Attractions and SitesAs it cuts through downtown Toronto, Bloor Street leads to some of the city's top cultural attractions. The Royal Ontario Museum occupies a block at the corner of this thoroughfare and Queen's Park. In terms of floor space and collection size, this museum is one of the largest of its kind in North America. Open since the early 20th century, the venue presents permanent galleries that focus on natural history and anthropology on regional and global scales. Notable highlights include ancient art and prehistoric fossils from Africa, Europe, South America and Asia. The adjacent Gardiner Museum boasts one of the world's largest collections of ceramic art. Open since the early 1980s, this museum features European, Oriental and American artifacts. Standing at the intersection of this street and St. George Street, the Bata Shoe Museum has more than 13,000 footwear items in a permanent collection. This museum is affiliated with the Bata Shoe Organization, which sells its signature items in dozens of countries. Of course, the street also runs through some of Toronto's best green spaces, such as the Don River Valley Park. This heavily wooded public park has miles of trails that follow the natural flow of the lower part of the Don River. Christie Pits Park and Bickford Park are also situated just off the thoroughfare. This busy road runs past the northern edge of High Park, which covers 400 acres in the city's historic Roncesvalles neighborhood. Some highlights of this municipal green space include the Grenadier Pond and a zoo. The park also has sculptures that celebrate the local ethnic communities, such as the Lesya Ukrainka monument and Portuguese Stone Cross. Additionally, Bloor Street crosses the Humber River, which is flanked by the King's Mill Park and Humber Marshes. Several other pristine parks occupy the banks of this meandering river that flows into Lake Ontario. Some of Toronto's top retail hubs are situated just off Bloor Street, such as the Cloverdale Mall in the Etobicoke district. The Square One Shopping Center is also located near the western end of the thoroughfare.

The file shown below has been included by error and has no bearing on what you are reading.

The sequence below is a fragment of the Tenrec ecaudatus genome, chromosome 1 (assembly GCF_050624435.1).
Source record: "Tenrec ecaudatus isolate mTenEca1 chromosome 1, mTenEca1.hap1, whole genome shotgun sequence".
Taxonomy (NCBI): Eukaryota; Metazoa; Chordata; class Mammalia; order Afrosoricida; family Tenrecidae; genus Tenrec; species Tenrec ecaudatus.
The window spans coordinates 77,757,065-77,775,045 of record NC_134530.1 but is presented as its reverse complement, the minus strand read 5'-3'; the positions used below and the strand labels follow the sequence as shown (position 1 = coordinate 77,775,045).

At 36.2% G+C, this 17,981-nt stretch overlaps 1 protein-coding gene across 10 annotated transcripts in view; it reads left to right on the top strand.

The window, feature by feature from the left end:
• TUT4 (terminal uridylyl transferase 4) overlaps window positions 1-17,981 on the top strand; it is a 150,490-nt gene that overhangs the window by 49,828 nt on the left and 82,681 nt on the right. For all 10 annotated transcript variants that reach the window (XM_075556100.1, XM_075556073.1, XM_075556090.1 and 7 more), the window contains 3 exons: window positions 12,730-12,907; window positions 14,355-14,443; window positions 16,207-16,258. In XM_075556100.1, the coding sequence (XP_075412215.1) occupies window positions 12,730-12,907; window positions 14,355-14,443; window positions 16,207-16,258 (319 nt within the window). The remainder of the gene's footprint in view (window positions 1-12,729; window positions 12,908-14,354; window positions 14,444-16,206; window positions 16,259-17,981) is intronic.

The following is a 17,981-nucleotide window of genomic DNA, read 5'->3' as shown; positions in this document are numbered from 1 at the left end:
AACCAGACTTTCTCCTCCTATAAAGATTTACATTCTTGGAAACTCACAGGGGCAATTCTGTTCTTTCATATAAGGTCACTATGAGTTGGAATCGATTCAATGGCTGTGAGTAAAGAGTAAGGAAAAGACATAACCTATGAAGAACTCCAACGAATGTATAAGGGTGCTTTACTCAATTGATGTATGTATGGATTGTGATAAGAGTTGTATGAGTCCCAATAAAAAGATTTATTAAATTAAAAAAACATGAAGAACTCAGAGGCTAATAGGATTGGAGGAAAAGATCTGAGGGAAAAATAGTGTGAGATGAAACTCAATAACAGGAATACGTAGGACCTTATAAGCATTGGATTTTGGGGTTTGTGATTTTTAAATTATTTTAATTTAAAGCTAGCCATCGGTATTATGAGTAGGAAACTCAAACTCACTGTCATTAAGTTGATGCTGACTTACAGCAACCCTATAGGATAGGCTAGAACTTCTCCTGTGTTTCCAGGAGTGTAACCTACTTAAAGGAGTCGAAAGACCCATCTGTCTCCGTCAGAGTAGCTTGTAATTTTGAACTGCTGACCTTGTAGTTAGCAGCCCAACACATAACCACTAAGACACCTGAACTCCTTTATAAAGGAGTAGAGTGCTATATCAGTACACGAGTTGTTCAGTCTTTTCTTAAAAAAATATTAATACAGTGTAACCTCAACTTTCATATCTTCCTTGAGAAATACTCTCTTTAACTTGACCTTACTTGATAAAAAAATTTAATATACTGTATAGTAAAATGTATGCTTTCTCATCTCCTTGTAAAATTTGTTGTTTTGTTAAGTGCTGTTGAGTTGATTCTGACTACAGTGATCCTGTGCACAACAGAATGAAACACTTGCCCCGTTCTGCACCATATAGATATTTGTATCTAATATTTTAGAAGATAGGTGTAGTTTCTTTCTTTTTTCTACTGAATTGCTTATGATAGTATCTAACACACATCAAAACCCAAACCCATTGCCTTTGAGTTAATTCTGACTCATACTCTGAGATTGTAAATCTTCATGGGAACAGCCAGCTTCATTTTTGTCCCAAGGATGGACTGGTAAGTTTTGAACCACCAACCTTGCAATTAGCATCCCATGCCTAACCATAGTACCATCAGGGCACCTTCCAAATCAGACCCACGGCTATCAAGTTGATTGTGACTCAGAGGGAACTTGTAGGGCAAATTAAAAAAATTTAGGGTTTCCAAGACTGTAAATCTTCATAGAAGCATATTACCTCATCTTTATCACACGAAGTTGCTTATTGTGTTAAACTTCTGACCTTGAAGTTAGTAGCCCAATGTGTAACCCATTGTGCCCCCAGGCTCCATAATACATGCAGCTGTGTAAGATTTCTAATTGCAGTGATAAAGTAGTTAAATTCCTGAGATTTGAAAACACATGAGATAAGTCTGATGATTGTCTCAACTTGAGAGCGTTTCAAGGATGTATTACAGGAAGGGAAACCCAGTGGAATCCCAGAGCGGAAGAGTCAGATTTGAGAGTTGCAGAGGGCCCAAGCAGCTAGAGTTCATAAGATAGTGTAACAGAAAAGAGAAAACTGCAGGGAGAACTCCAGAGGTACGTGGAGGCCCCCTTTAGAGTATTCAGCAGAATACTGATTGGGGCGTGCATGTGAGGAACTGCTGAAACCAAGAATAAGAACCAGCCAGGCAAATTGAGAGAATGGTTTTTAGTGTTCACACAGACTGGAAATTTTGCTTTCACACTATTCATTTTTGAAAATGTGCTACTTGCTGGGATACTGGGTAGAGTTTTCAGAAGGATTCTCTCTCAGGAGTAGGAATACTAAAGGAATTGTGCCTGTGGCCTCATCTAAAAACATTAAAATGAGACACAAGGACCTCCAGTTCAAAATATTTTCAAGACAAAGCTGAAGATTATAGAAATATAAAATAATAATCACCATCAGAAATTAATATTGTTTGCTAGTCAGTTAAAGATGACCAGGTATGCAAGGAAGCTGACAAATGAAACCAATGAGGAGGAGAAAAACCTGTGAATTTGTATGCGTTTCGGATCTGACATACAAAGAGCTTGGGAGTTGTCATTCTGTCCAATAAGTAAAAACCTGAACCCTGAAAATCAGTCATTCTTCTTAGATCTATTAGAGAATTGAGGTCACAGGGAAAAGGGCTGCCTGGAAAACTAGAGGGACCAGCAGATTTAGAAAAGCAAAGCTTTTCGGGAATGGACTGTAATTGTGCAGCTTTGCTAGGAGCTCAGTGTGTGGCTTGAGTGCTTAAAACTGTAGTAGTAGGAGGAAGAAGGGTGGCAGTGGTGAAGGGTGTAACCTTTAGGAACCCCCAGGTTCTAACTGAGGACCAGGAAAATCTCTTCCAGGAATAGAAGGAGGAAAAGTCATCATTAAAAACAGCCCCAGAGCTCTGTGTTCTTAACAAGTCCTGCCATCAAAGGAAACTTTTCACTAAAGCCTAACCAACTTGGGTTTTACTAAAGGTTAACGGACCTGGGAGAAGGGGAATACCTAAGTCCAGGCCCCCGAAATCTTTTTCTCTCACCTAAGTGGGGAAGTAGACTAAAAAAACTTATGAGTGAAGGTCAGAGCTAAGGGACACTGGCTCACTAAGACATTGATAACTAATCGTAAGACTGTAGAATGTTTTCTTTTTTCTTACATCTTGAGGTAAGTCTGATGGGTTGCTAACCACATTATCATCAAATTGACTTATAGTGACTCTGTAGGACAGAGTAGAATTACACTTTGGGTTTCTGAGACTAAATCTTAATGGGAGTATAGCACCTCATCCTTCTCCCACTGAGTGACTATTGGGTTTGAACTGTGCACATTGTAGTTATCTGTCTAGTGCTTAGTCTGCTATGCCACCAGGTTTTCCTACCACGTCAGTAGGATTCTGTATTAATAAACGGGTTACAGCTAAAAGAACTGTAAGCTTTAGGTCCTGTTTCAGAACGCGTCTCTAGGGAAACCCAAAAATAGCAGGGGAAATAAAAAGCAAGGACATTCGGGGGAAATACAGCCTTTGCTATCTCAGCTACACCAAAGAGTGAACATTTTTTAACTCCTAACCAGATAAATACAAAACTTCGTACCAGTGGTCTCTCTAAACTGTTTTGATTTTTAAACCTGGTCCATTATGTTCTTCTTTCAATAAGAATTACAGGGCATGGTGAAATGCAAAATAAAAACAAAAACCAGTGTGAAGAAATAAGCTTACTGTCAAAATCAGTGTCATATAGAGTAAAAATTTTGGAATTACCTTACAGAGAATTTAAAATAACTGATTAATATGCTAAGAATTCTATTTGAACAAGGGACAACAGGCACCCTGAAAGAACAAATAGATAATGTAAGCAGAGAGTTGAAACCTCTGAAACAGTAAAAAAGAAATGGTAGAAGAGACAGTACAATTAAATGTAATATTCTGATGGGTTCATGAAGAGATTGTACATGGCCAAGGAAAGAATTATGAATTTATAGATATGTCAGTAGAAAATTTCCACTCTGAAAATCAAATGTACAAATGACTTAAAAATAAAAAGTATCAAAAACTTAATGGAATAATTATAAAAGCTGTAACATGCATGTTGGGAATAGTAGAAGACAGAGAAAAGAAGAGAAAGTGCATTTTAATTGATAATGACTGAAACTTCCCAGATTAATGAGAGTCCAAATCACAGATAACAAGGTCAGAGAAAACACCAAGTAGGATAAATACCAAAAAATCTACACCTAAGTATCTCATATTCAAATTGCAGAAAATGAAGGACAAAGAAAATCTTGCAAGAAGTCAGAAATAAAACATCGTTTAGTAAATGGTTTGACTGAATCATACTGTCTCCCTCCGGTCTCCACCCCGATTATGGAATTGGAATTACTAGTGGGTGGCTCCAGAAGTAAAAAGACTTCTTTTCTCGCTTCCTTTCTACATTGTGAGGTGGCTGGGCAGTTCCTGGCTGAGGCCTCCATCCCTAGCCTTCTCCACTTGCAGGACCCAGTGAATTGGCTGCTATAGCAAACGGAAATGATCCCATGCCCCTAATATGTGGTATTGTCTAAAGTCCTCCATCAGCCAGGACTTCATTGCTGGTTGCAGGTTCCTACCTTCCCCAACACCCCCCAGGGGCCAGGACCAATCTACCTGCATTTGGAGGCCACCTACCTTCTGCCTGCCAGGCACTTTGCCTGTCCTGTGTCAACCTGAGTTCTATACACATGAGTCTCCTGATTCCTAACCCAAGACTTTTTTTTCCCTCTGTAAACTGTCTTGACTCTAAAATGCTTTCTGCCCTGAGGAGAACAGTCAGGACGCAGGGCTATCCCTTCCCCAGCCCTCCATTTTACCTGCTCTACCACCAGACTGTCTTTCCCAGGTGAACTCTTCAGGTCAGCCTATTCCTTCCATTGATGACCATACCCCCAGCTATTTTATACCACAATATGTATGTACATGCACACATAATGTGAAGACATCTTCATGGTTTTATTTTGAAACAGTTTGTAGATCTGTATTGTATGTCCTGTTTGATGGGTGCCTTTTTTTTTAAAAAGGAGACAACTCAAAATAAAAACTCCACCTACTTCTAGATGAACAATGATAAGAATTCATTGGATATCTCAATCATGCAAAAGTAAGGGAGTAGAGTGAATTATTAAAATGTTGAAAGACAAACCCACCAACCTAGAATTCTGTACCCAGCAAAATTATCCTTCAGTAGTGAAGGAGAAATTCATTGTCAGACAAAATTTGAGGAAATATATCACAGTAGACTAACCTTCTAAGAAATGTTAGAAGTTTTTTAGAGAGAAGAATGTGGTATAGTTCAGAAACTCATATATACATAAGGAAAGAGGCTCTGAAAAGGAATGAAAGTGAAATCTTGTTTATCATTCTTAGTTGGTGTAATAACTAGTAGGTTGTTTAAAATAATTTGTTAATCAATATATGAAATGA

Getting Around Bloor StreetThe Bloor-Danforth Line is a rapid transit service that stops at more than 30 stations along Bloor Street. Managed by the Toronto Transit Commission (TTC), the Line 2 subway trains link downtown Toronto with the city's eastern and western districts. Transfers to Line 1 are available at the Spadina, St. George and Bloor-Yonge stations. This subway line leads to Union Station, which has commuter and long-distance trains. The Bloor Go station has platforms for the Union Pearson Express trains, which link Union Station with Pearson International Airport. Additionally, this above-ground station accommodates daily trains along the Kitchener Line. For most of its span, the busy street has multiple lanes that carry traffic eastbound and westbound through Toronto. The thoroughfare's eastern end is marked by the historic Prince Edward Viaduct, which carries vehicles across the Don River. This iconic truss bridge merges with Danforth Avenue, another major commercial road in the city's eastern section. The Greektown neighborhood is situated just east of the bridge. Bloor Street also leads to several other roads in the Greater Toronto Area, such as Ontario Highway 427.
By: Denise Marie
Published On: 2019-09-05
Updated On: 2019-09-05
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